Panel sees good response to its views on issues
By Adrian Rodriguez
The Marin County Civil Grand Jury says officials are making progress on its past recommendations to prepare forwildfires, address the youth vaping epidemic and other key issues.
The assessment came in a new grand jury report that updates the results of its 2018-19 session. The panel’s inquiries last year also included topics such as addressing transportation to and from SMART train stations; improving school safety with more resource officers; abolishing the Marin Telecommunications Agency; improving municipal agency transparency and improving career technical education opportunities at high schools.
The new report is at bit. ly/39I8qWb.
The grand jury, an investigative arm empowered by the local judiciary, made the recommendation to form a countywide fire prevention agency after the devastating fires that ravaged California in 2017 and 2018. Since that report, fire officials have formed the Marin Wildfire Protection Authority. Tiburon and Belvedere declined to join. County voters also passed the Measure C parcel tax, which is expected to collect at least $200 million over 10 years, to fund the authority and fireprevention efforts. “The grand jury report helped to mobilize Marin’s voters and public agencies around the common cause of addressing the wildfire threat,” the watchdog panel said in its new report.
Marin County fire Chief Jason Weber said, “The grand jury certainly highlighted what Marinfire chiefs have been discussing for years.” He called it “a community-driven process.”
Regarding the youth vaping epidemic, the grand jury said nationwide reports of deaths linked to the devices served as a catalyst to move recommendations forward.
Since its report on youth vaping, the Marin County Office of Education made 18 presentations on vaping prevention and cessation and established 17 school site coordinators at county high schools and middle schools, the grand jury reported.
Vaping detectors were also installed at three high schools in the Tamalpais Union High School District, the grand jury said.
“The grand jury certainly gave us a bit of a boost to bring the issues to a priority level,” said Bob Curry, the head of the county’s tobacco-related disease program and a staff liaison for the Smoke-Free Marin Coalition.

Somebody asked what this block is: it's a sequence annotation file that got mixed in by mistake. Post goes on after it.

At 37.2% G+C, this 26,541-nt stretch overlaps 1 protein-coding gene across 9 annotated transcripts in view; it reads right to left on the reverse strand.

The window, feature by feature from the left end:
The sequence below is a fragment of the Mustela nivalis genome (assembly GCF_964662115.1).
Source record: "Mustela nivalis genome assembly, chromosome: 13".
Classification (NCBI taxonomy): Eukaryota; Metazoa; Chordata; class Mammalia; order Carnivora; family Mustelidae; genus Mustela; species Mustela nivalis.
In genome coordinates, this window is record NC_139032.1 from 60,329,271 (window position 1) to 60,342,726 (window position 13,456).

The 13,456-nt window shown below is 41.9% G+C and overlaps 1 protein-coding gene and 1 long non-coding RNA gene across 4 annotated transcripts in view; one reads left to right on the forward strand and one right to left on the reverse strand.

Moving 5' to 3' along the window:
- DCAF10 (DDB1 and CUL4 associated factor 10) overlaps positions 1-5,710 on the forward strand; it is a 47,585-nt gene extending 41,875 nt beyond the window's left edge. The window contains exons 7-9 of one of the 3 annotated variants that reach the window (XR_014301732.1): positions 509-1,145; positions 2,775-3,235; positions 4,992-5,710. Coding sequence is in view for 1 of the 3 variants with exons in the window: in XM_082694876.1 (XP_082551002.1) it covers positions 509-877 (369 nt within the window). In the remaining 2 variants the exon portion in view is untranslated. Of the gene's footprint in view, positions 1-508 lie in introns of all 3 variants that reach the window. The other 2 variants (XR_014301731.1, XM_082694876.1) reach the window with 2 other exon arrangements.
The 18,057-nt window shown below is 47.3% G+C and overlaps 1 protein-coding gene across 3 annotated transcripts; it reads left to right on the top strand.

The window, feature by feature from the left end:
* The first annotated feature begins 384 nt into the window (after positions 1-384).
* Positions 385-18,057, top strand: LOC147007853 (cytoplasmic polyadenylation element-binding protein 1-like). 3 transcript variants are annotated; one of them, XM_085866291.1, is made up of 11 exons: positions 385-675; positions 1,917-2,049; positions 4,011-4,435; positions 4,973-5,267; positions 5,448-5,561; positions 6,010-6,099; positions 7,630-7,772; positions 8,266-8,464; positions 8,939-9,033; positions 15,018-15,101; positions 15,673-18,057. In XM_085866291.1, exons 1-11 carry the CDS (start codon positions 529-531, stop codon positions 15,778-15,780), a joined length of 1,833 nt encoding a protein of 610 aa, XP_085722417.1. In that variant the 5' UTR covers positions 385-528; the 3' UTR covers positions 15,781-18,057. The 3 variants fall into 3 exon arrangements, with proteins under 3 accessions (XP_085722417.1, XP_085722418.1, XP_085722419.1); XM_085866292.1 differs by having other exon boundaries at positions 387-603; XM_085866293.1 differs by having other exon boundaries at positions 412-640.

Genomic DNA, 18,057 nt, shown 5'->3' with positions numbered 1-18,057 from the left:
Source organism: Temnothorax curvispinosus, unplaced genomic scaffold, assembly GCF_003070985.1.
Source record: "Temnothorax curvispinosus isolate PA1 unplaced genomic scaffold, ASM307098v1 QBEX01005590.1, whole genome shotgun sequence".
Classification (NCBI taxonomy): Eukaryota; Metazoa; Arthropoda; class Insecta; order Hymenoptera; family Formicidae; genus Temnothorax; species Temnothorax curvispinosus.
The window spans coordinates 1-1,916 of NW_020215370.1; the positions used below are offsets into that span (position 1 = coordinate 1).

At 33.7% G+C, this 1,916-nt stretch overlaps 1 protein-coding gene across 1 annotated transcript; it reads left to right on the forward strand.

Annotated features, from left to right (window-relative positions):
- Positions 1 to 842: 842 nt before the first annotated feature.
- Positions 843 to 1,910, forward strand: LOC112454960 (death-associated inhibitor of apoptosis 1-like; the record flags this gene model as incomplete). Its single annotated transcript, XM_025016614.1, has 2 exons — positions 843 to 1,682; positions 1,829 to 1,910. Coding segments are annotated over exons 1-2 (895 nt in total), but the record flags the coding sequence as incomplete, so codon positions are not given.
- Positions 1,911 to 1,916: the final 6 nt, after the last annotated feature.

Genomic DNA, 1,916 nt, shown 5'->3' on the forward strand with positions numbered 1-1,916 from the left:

In addition, county officials were busy successfully seeking approval for more strict tobacco- related policies, including flavor bans, Curry said.
The grand jury recognized that Fairfax recently updated its flavor ban to include menthol, and Novato is poised to consider a similar ban.
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All other Marin jurisdictions have already approved the prohibitions.
In its one-year update report, the grand jury said the Marin Telecommunications Agency board voted unanimously to dissolve the agency, a move the jurors had recommended.
When it came to transparency concerns, the grand jury said, the recommendations “were not fully addressed by agency responses.”
The grand jury has recommended that there be a website with a comprehensive list of all Marin jurisdictions, special districts and joint powers along with financial information on salaries for officers and employees.
“The 2019—2020 Grand Jury agrees that this remains an area where public transparency is lacking, and it was not satisfiedwith the response of Marin’s local agencies to this recommendation,” the report said.
Regarding its recommendations to increase vocational education, the grand jury reported that programs have been enhanced with better opportunities for students and parents, with improved training and counseling. As for Sonoma-Marin Area Rapid Transit, the grand jury said the service “has made modest progress on recommendations to develop plans for getting passengers to and from its stations and develop a transfer system between its Larkspur station and the Larkspur ferry terminal.”
The Transportation Authority of Marin is using grant money to study the ferry terminal connection, working with the city of Larkspur and Golden Gate Transit, the grand jury reported.
SMART has also developed discounts through the rideshare service Lyft, a pilot program for electric bikes and ticket packages for riders, the jury said.
“We’re very appreciative of the work of the Marin County Civil Grand Jury and the recommendations they bring forward,” Novato Councilman Eric Lucan, who is on the boards of SMART, Marin Transit and TAM.
“When you look at the recommendations, it was really addressed to all of the transportation organizations,” he said. “We are all working together to ensure we are creating a transportation network that works seamlessly to get riders to and from their locations and destinations.”